News, Culture and NPR for Central & Northern Michigan
Play Live Radio
Next Up:
0:00 0:00
Available On Air Stations
91.7FM Alpena and WCML-TV Channel 6 Alpena are off the air. Click here to learn more.

State of Michigan releases consumer guide to help Michiganders fight surprise medical bills

Brendan Smialowski
AFP/Getty Images

The State of Michigan has released a new consumer guide to help people know their rights when it comes to surprise medical bills.

Let’s say you have a surgery scheduled with your in-network health care provider at a local hospital. Months later, you receive an unexpectedly high bill from the hospital that includes costs for an out-of-network anesthesia provider.

It’s called surprise medical billing, or “balance billing." According to a new guide released by the Michigan Department of Insurance and Financial Services, you might not be required to cover those additional costs because of new federal and state legislation.

Anita Fox, the department's director, says consumers should receive a notice before receiving the services.

“What's supposed to happen now is if somebody's outside your network and you have no way of knowing, you need to get 14 days' notice, or they will have to charge you at the in-network cost,” Fox said.

According to the guide, consumers are advised to talk to their insurance company first when receiving surprise bills from their medical providers.

“If you get a bill where you feel you didn't get notice and this is an out-of-network charge, the first thing you do is you contact your insurance company and you say: ‘I wasn't given the notice that there was an out-of-network charge, please explain this to me,'” Fox added.

If calling your insurance company doesn’t resolve it, Fox says to call the Department of Insurance and Financial Services consumer hotline at: 877-999-6442.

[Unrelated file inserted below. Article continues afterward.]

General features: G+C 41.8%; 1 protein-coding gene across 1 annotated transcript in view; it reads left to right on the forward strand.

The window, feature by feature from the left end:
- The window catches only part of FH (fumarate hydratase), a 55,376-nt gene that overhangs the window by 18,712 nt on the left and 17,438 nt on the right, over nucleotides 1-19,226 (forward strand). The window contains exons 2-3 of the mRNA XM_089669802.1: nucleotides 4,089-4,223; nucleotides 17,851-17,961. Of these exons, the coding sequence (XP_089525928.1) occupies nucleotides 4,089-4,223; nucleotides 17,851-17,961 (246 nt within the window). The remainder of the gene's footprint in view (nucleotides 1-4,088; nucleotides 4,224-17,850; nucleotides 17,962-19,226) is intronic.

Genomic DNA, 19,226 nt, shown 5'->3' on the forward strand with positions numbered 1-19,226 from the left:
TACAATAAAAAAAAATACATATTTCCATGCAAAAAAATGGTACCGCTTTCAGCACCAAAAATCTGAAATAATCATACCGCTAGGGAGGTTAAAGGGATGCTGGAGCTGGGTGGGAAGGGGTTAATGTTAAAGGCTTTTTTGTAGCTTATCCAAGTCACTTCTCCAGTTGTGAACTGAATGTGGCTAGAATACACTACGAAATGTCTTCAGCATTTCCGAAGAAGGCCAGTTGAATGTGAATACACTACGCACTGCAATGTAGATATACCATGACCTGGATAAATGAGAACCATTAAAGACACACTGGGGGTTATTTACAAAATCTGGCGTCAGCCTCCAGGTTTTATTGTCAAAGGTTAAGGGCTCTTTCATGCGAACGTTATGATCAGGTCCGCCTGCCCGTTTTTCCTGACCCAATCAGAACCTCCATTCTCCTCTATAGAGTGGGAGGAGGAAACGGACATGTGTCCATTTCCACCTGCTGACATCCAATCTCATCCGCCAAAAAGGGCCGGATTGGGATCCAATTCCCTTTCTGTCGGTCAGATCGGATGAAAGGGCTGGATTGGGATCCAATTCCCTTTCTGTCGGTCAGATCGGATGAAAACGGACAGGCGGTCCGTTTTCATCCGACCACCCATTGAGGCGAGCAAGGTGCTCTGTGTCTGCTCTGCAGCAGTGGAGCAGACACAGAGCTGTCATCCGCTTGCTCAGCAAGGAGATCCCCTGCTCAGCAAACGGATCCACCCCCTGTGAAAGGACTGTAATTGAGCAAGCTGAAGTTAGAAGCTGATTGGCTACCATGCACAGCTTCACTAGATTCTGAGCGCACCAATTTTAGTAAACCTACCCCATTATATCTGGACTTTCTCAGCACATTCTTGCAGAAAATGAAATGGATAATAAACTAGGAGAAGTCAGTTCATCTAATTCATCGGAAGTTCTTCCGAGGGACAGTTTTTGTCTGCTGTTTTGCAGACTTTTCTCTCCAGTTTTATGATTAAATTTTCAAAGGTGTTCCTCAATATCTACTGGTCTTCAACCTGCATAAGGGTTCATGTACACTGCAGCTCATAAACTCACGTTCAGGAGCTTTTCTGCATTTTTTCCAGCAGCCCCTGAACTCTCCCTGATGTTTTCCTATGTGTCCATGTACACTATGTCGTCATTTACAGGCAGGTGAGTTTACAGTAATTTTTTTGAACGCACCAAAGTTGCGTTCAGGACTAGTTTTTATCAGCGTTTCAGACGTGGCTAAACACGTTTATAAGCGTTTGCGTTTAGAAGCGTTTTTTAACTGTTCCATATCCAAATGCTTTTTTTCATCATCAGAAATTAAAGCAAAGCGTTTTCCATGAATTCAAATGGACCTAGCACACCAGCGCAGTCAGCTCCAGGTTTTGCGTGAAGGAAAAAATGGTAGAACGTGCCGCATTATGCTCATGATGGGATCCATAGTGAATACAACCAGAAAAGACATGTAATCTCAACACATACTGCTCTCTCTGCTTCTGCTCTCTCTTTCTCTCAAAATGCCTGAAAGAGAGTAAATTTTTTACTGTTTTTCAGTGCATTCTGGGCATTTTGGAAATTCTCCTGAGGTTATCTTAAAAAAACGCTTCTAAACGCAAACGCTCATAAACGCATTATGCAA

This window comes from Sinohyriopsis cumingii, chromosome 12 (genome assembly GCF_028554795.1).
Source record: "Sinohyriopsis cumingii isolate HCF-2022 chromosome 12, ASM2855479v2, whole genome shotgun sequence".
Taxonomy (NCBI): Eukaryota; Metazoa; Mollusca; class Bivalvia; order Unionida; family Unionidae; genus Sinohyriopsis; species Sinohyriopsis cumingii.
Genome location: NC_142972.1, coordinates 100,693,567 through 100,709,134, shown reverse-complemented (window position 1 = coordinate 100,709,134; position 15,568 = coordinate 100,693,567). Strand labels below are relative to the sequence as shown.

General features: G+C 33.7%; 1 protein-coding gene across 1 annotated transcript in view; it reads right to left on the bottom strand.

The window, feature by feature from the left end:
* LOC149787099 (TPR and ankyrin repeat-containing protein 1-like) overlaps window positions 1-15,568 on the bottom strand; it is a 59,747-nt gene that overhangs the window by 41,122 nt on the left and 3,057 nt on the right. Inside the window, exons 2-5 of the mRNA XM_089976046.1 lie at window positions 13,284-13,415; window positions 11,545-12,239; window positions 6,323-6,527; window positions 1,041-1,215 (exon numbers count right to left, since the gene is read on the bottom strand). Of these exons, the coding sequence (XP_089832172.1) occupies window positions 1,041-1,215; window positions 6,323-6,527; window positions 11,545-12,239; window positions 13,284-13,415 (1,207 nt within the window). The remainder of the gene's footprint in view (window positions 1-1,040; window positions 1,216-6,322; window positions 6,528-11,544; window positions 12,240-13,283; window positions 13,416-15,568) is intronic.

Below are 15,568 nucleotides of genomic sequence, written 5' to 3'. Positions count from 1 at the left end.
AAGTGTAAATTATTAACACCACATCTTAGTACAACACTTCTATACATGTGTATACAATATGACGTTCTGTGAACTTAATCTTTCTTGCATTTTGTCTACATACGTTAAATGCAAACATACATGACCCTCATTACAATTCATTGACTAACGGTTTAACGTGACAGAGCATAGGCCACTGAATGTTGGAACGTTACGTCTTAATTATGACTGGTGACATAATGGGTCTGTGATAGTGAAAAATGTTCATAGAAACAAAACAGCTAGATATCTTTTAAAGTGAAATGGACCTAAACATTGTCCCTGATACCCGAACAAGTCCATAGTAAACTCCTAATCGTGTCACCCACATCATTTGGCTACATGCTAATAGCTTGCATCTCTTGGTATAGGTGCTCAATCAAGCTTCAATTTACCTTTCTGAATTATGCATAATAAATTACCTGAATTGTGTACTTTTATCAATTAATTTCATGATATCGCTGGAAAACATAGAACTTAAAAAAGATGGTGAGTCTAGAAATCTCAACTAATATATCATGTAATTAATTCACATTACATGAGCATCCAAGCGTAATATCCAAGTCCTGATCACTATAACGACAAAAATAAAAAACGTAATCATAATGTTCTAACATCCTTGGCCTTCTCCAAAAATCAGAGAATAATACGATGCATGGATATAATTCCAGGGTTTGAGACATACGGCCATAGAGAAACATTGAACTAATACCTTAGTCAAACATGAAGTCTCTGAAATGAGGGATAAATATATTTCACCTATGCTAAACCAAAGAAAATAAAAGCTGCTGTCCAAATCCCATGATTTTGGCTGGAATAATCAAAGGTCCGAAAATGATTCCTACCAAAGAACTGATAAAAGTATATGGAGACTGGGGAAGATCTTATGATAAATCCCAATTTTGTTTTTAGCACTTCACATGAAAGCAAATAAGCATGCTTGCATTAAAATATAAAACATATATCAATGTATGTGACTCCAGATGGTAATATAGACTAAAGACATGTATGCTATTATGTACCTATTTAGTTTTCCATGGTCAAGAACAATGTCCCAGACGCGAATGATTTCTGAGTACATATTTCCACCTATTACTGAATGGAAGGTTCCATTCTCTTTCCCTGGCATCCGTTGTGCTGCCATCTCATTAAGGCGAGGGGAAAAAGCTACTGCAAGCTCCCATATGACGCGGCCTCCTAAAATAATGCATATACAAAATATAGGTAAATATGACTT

According to the guide, out-of-network providers in Michigan are not allowed to send you a surprise bill in a non-emergency situation if you are being treated at an in-network health care facility. This is because of Michigan’s surprise medical billing law that was signed into legislation in 2020. The law only applies to insurers regulated by the Department of Insurance and Financial Services and insurance purchased on the Health Insurance Marketplace.

While self-funded group health plans provided by private employers are not required to comply with Michigan's law, they are subject to the surprise billing protections under the federal No Surprises Act.

Self-funded health plans are those where an employer pays up front for each out of pocket claim instead of paying a fixed premium to an insurance carrier. To find out if your plan is self-funded through your employer, contact your employer’s human resource department.

More information is available at the Michigan Department of Insurance and Financial Services website.

As WKAR's Bilingual Latinx Stories Reporter, Michelle reports in both English and Spanish on stories affecting Michigan's Latinx community. Michelle is also the voice of WKAR's weekend news programs.